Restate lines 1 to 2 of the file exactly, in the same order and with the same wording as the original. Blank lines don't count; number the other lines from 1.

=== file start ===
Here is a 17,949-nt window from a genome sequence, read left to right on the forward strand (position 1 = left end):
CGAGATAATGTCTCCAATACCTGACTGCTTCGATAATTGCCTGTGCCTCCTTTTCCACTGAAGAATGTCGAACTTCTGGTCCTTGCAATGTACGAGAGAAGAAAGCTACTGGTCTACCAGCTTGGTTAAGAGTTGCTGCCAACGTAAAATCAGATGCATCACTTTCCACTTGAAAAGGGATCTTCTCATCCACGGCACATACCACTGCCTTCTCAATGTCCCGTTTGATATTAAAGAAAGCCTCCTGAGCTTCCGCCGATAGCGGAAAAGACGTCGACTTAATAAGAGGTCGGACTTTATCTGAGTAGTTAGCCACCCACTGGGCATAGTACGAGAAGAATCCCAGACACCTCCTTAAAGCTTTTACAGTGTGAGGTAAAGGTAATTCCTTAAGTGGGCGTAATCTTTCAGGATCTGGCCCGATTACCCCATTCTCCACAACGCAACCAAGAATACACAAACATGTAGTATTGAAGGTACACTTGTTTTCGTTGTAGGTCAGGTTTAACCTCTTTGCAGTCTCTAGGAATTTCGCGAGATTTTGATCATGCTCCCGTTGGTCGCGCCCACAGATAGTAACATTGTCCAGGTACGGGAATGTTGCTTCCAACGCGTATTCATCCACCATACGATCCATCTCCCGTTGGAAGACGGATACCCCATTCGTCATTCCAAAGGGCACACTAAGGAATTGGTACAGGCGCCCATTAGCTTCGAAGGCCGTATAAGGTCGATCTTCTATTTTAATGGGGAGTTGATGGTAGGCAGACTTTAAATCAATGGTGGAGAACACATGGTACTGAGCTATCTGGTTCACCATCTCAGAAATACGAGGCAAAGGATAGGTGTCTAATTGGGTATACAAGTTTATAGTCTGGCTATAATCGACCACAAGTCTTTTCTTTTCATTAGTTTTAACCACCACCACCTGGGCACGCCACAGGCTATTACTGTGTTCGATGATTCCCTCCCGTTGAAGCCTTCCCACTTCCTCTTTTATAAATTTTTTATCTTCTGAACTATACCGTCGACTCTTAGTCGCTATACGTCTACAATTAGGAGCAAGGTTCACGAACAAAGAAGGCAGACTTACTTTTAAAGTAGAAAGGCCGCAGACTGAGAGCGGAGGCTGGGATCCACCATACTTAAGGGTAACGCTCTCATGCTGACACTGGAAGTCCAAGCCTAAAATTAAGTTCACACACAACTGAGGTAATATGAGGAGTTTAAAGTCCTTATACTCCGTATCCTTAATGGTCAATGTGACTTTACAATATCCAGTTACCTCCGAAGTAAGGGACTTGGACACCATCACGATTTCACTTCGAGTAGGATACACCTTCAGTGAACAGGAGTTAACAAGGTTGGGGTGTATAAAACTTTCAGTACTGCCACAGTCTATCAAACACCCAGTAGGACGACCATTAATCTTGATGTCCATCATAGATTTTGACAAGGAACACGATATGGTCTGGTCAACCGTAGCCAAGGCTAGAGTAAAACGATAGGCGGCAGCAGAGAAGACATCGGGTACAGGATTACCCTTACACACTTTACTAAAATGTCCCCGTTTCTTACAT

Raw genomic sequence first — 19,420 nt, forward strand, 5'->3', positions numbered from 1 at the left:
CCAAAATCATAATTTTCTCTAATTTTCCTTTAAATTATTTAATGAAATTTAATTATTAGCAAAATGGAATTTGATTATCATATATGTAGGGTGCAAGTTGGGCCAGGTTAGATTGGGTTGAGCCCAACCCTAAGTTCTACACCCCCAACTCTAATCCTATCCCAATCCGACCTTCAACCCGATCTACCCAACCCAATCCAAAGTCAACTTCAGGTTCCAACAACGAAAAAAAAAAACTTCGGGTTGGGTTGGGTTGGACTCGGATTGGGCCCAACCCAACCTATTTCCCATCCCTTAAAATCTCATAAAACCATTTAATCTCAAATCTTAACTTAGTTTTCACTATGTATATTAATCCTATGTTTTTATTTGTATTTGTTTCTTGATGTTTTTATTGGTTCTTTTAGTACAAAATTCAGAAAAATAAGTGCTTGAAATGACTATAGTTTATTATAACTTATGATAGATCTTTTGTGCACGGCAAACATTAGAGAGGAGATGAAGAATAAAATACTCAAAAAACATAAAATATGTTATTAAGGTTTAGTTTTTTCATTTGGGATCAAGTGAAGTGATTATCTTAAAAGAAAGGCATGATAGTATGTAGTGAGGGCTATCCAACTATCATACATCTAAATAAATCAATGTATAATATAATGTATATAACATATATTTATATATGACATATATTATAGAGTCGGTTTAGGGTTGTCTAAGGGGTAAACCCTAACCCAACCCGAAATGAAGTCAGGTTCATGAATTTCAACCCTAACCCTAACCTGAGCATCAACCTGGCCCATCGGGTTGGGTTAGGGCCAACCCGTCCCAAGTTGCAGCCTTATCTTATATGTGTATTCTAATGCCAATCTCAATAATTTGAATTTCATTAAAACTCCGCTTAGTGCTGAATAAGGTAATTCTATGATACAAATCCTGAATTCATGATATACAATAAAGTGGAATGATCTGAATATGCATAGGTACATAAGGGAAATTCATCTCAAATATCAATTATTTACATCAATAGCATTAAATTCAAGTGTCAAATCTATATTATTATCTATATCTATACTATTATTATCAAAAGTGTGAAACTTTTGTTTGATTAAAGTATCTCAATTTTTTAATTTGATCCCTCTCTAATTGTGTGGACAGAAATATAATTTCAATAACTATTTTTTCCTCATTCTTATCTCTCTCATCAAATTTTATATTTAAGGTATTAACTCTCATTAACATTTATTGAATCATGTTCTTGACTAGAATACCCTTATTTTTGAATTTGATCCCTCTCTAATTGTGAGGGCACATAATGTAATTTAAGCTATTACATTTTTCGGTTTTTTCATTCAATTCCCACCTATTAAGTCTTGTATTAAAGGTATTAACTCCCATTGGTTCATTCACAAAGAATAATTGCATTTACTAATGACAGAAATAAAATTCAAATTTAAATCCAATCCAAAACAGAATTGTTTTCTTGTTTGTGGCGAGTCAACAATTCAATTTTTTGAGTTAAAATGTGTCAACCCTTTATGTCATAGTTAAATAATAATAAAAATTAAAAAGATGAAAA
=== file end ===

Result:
Here is a 17,949-nt window from a genome sequence, read left to right on the forward strand (position 1 = left end):
CGAGATAATGTCTCCAATACCTGACTGCTTCGATAATTGCCTGTGCCTCCTTTTCCACTGAAGAATGTCGAACTTCTGGTCCTTGCAATGTACGAGAGAAGAAAGCTACTGGTCTACCAGCTTGGTTAAGAGTTGCTGCCAACGTAAAATCAGATGCATCACTTTCCACTTGAAAAGGGATCTTCTCATCCACGGCACATACCACTGCCTTCTCAATGTCCCGTTTGATATTAAAGAAAGCCTCCTGAGCTTCCGCCGATAGCGGAAAAGACGTCGACTTAATAAGAGGTCGGACTTTATCTGAGTAGTTAGCCACCCACTGGGCATAGTACGAGAAGAATCCCAGACACCTCCTTAAAGCTTTTACAGTGTGAGGTAAAGGTAATTCCTTAAGTGGGCGTAATCTTTCAGGATCTGGCCCGATTACCCCATTCTCCACAACGCAACCAAGAATACACAAACATGTAGTATTGAAGGTACACTTGTTTTCGTTGTAGGTCAGGTTTAACCTCTTTGCAGTCTCTAGGAATTTCGCGAGATTTTGATCATGCTCCCGTTGGTCGCGCCCACAGATAGTAACATTGTCCAGGTACGGGAATGTTGCTTCCAACGCGTATTCATCCACCATACGATCCATCTCCCGTTGGAAGACGGATACCCCATTCGTCATTCCAAAGGGCACACTAAGGAATTGGTACAGGCGCCCATTAGCTTCGAAGGCCGTATAAGGTCGATCTTCTATTTTAATGGGGAGTTGATGGTAGGCAGACTTTAAATCAATGGTGGAGAACACATGGTACTGAGCTATCTGGTTCACCATCTCAGAAATACGAGGCAAAGGATAGGTGTCTAATTGGGTATACAAGTTTATAGTCTGGCTATAATCGACCACAAGTCTTTTCTTTTCATTAGTTTTAACCACCACCACCTGGGCACGCCACAGGCTATTACTGTGTTCGATGATTCCCTCCCGTTGAAGCCTTCCCACTTCCTCTTTTATAAATTTTTTATCTTCTGAACTATACCGTCGACTCTTAGTCGCTATACGTCTACAATTAGGAGCAAGGTTCACGAACAAAGAAGGCAGACTTACTTTTAAAGTAGAAAGGCCGCAGACTGAGAGCGGAGGCTGGGATCCACCATACTTAAGGGTAACGCTCTCATGCTGACACTGGAAGTCCAAGCCTAAAATTAAGTTCACACACAACTGAGGTAATATGAGGAGTTTAAAGTCCTTATACTCCGTATCCTTAATGGTCAATGTGACTTTACAATATCCAGTTACCTCCGAAGTAAGGGACTTGGACACCATCACGATTTCACTTCGAGTAGGATACACCTTCAGTGAACAGGAGTTAACAAGGTTGGGGTGTATAAAACTTTCAGTACTGCCACAGTCTATCAAACACCCAGTAGGACGACCATTAATCTTGATGTCCATCATAGATTTTGACAAGGAACACGATATGGTCTGGTCAACCGTAGCCAAGGCTAGAGTAAAACGATAGGCGGCAGCAGAGAAGACATCGGGTACAGGATTACCCTTACACACTTTACTAAAATGTCCCCGTTTCTTACAT